Smithsonian Science Education Center and National Space Society Team Up for Next-Generation Space Education Program "Enterprise In Space" May 11th, 2016

The University of Colorado Boulder, USA, combines Raman spectroscopy and nanoindentation for improved materials characterisation May 9th, 2016

Albertan Science Lab Opens in India May 7th, 2016

Nanomedicine

Supercrystals with new architecture can enhance drug synthesis May 24th, 2016

Nanoscale Trojan horses treat inflammation May 24th, 2016

Programmable materials find strength in molecular repetition May 23rd, 2016

Tiny packages may pack powerful treatment for brain tumors: Nanocarrier provides efficient delivery of chemotherapeutic drug May 23rd, 2016

Announcements

Diamonds closer to becoming ideal semiconductors: Researchers find new method for doping single crystals of diamond May 25th, 2016

Light can 'heal' defects in new solar cell materials: Defects in some new electronic materials can be removed by making ions move under illumination May 24th, 2016

Attosecond physics: A switch for light-wave electronics May 24th, 2016

Supercrystals with new architecture can enhance drug synthesis May 24th, 2016

Interviews/Book Reviews/Essays/Reports/Podcasts/Journals/White papers

Diamonds closer to becoming ideal semiconductors: Researchers find new method for doping single crystals of diamond May 25th, 2016

Dartmouth team creates new method to control quantum systems May 24th, 2016

Light can 'heal' defects in new solar cell materials: Defects in some new electronic materials can be removed by making ions move under illumination May 24th, 2016

Attosecond physics: A switch for light-wave electronics May 24th, 2016

Nanobiotechnology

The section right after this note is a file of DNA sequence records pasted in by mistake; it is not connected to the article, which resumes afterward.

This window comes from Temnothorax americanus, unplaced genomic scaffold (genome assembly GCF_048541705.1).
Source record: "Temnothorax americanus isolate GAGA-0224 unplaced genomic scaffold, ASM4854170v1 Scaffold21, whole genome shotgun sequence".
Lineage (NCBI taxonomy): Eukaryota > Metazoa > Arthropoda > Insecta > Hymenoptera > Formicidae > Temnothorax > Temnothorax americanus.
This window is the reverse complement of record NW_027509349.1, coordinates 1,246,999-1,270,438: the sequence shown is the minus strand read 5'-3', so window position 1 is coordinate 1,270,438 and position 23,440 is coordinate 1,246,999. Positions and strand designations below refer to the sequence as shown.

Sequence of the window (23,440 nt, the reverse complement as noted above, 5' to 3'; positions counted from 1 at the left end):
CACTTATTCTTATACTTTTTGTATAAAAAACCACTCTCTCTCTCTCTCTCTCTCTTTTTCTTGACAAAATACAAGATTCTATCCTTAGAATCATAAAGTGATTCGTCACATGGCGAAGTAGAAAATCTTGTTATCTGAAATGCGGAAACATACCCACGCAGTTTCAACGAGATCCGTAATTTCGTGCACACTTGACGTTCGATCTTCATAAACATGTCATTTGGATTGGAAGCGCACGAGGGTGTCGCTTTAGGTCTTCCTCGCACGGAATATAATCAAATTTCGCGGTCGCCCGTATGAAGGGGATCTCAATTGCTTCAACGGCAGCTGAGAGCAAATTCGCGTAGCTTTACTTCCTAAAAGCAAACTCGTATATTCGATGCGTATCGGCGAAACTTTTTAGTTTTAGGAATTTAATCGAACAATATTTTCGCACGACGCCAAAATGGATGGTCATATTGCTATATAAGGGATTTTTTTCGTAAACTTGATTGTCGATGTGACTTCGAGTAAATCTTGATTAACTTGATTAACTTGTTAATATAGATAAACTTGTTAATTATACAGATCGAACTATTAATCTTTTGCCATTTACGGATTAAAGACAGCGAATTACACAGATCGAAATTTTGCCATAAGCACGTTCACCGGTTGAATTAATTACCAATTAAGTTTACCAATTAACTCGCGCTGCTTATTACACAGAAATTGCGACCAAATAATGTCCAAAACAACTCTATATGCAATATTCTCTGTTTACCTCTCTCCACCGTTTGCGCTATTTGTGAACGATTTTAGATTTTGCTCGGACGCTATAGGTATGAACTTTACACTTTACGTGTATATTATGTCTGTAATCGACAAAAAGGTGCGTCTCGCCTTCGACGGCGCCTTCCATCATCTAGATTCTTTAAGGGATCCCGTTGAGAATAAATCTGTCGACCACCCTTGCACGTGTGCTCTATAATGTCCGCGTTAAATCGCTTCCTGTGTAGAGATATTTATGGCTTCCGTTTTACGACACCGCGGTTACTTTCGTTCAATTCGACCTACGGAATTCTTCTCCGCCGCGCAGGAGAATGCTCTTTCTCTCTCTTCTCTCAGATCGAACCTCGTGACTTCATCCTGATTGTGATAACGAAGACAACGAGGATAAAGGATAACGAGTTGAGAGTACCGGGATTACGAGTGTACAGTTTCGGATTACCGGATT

Supercrystals with new architecture can enhance drug synthesis May 24th, 2016

Nanoscale Trojan horses treat inflammation May 24th, 2016

Programmable materials find strength in molecular repetition May 23rd, 2016

Tiny packages may pack powerful treatment for brain tumors: Nanocarrier provides efficient delivery of chemotherapeutic drug May 23rd, 2016

Quantum nanoscience

Researchers demonstrate size quantization of Dirac fermions in graphene: Characterization of high-quality material reveals important details relevant to next generation nanoelectronic devices May 20th, 2016

Graphene: A quantum of current - When current comes in discrete packages: Viennese scientists unravel the quantum properties of the carbon material graphene May 20th, 2016

Technique improves the efficacy of fuel cells: Research demonstrates a new phase transition from metal to ionic conductor May 18th, 2016

Theorists smooth the way to modeling quantum friction: New paradigm offers a strategy for solving one of quantum mechanics' oldest problems May 18th, 2016

NanoNews-Digest
The latest news from around the world, FREE




  Premium Products
NanoNews-Custom
Only the news you want to read!
 Learn More
NanoTech-Transfer
University Technology Transfer & Patents
 Learn More
NanoStrategies
Full-service, expert consulting
 Learn More











ASP
Nanotechnology Now Featured Books




NNN

The Hunger Project







Car Brands
Buy website traffic